I am not the expert on this, but we have one member who has used a writer's notebook for years. We have another writer who has filled several art/writer's notebooks, which are beautiful books to "read."
My survey shows that our writing buddies are willing to give this a go.

We can begin by listing writing ideas and activities for the summer. We can review, or write, personal mission statements--thanks Ruth Snyder for reminding me of this necessity in one of your recent FB posts. In the fall, when I'm chairperson again and have had time to try this more, we can take our writer's notebooks to the next level.

I'd like my notebook to be visual "art", of which my specialty would be collage. This will be my attempt at "playing with the art of writing." Please wish me luck or pray that this leads us further in using our gifts to glorify God.

InSight #8: Gratitude

I am thankful for for the members of InScribe and our satellite group for being with me on this writing journey. In a recent e-mail to me, Connie Inglis, InScribe Spiritual Advisor, mentioned Paul's first letter to the Corinthians: 1:21-31.

To see this scripture with new eyes,

I read this passage in several translations, including The Message. Eugene Peterson closes the chapter with,

"If you're going to blow a horn, blow a trumpet for God." 

I write with gratitude to God for InScribe, for writing companions on the journey and for the gift of writing which is mine to develop and use for his glory.

Thanks be to God for creating us as creative beings!


  1. All the best with your attempt at "playing with the art of writing." I hope it goes well for you. Enjoy your quiet writing space! It seems that you have your writing organized to suit your lifestyle - that's so wonderful.

  2. Thank you for your specific and thoughtful comments on so many of this month's posts. This month's topic has been very meaningful for me as well and many of the things shared by others have really resonated with me.

  3. Sharon,
    Thanks for this post that shows us how you not only read and write regularly, but you are also very reflective and an encourager. May God show you the mission statement He has for you as this point in your life and writing journey.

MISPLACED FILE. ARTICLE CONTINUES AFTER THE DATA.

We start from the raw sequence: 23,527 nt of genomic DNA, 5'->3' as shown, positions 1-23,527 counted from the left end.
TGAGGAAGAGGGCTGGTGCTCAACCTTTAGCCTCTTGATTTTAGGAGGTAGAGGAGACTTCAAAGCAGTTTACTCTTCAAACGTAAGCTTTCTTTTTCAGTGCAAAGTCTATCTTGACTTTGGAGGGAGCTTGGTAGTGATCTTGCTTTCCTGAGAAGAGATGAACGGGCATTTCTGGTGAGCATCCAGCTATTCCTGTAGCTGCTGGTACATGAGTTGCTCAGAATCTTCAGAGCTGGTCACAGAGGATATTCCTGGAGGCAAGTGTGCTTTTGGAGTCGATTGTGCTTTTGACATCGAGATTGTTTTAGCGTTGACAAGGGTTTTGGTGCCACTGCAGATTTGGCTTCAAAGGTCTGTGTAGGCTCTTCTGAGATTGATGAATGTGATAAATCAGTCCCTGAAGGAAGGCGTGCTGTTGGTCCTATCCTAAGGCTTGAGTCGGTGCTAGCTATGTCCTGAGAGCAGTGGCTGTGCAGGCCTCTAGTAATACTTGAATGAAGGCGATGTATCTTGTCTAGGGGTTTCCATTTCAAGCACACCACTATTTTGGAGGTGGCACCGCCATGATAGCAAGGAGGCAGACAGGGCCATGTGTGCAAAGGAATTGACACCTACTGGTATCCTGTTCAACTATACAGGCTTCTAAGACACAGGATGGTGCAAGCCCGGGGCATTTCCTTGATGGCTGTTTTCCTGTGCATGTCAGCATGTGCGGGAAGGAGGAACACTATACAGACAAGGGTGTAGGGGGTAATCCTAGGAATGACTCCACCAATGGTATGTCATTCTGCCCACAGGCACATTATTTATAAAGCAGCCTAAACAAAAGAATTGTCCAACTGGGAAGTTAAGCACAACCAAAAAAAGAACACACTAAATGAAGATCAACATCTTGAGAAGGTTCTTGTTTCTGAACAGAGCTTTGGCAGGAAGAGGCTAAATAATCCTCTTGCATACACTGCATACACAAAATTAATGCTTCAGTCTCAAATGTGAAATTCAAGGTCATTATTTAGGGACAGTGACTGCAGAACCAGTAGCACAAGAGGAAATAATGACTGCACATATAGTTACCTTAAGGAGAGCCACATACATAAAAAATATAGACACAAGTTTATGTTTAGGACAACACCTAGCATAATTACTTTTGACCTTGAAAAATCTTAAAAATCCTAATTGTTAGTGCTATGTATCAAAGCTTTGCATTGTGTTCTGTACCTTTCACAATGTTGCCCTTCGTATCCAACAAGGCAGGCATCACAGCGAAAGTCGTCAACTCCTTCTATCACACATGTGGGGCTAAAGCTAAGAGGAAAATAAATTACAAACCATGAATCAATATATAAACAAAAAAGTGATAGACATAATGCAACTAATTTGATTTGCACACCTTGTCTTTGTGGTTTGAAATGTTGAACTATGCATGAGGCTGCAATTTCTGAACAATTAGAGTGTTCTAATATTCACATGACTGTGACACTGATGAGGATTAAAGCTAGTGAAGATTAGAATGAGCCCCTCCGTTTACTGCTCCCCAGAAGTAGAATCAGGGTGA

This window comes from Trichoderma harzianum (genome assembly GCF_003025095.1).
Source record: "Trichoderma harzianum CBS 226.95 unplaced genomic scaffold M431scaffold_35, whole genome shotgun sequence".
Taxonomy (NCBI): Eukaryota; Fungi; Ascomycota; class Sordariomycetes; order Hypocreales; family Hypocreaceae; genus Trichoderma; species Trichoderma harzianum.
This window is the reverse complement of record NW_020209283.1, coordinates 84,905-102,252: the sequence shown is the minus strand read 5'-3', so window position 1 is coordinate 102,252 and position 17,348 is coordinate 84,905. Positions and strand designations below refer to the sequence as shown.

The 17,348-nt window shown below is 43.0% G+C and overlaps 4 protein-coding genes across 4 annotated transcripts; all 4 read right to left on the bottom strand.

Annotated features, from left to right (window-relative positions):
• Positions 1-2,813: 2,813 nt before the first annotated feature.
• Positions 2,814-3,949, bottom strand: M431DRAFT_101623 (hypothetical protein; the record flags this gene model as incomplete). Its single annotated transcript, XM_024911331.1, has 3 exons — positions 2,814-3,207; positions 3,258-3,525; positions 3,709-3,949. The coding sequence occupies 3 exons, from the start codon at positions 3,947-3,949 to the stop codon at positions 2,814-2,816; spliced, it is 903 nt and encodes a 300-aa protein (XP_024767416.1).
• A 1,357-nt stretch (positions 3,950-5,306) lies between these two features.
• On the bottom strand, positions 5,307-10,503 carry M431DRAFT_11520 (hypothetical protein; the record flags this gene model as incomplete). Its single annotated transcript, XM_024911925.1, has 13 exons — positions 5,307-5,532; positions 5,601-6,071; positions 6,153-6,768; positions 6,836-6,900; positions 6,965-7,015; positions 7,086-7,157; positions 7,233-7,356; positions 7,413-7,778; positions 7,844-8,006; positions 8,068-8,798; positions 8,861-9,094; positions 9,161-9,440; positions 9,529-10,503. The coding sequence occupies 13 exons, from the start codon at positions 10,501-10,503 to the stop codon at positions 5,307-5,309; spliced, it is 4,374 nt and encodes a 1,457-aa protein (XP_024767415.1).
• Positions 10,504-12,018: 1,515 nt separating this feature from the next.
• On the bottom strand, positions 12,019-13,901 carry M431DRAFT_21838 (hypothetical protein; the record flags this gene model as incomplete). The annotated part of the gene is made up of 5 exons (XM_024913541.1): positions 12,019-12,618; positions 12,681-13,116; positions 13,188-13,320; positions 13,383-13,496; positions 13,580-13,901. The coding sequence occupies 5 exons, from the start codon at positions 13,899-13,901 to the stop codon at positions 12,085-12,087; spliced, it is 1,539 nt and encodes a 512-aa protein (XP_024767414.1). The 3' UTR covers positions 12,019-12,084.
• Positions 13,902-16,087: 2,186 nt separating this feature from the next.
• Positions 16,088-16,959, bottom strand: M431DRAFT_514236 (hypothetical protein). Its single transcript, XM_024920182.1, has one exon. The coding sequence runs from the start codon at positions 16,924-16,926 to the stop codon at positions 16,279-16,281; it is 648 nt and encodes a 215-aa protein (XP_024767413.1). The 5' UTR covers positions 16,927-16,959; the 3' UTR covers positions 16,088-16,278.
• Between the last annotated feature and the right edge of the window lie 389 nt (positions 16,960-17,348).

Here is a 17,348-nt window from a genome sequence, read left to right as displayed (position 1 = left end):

4. Thanks, Vickie, Tracy and Ruth, for your comments on my "rambling." Like each of you, I found much to think about in the posts offered so far this month. It's been an inspirational topic and there is much that motivates my spirit. you, good health and good writing to you ladies.

  5. Good stuff, Sharon. I don't journal enough. I journal my prayers often, but not anything else. When do you find is the best time to journal? Morning or evening? I should get back in the habit again.
    Pam M.

    1. I don't know if I have a best time or place. I write when I'm on the road, when I don't fall asleep, and almost any time of day when the moods strikes. In the evening, I grab my day book and jot down the basics of what I, or the hubby and I, have been doing that day. Lately I've started morning pages a la "The Artist's Way" by Julie Cameron. My journalling may shift to the present notebook and be transformed into being my journal.

      Sorry, I don't have a simple, definitive answer to your question, but I think the morning pages could add a new dimension to my thinking and writing.

  6. maureen fiebich10:01 am GMT-7

    Sharon. Your comment about "burning your writing when you are gone" struck a chord. We found a box of old letters written to my Mom from her sister in the early '40's. Mom was a student nurse, her sister attending Normal School. Some letters ended "burn this soon!" They were precious to read, an awesome glimpse of a girl's life in Saskatchewan during WW11. Makes me wonder what I am leaving behind as my journal has more gaps than it should. And with most notes and letters now on line we just might have little recorded to share in the future.

  7. I agree with you, Maureen, about how precious these writings, of our loved ones now gone, can be. My mom didn't journal, but I would love to have some of the letters exchanged between Mom and her sisters, especially Alice, who, I think, was the most prolific of Mom's siblings at writing letters.

    Mom did have a journal-type book. The red and white polka-dot fabric of the cover is holding its own. On lined pages inside, Mom left quotations and favourite poems, clippings about the anniversary of friends or family, and so, but it's the words written in her own hand and an original thought here and there that I loved. I wish there were more.

    Who knows, when I'm gone, if anyone will dote on my words or even make sense of them, but I don't plan to "burn the when I'm gone." That will be for someone else to decide.

    Thanks for your comment, Maureen.

  8. Thank so much for your resource-rich blog, Sharon, and your full details of your journal/notebook experiences over the years. You had so many good tip, and you also ended by giving glory to God for the ability to write.

  9. Please note, Sandi, that many of my tips came from you, my InScribe colleagues and friends. Thank you.

  10. Great article Sharon. Enjoyed it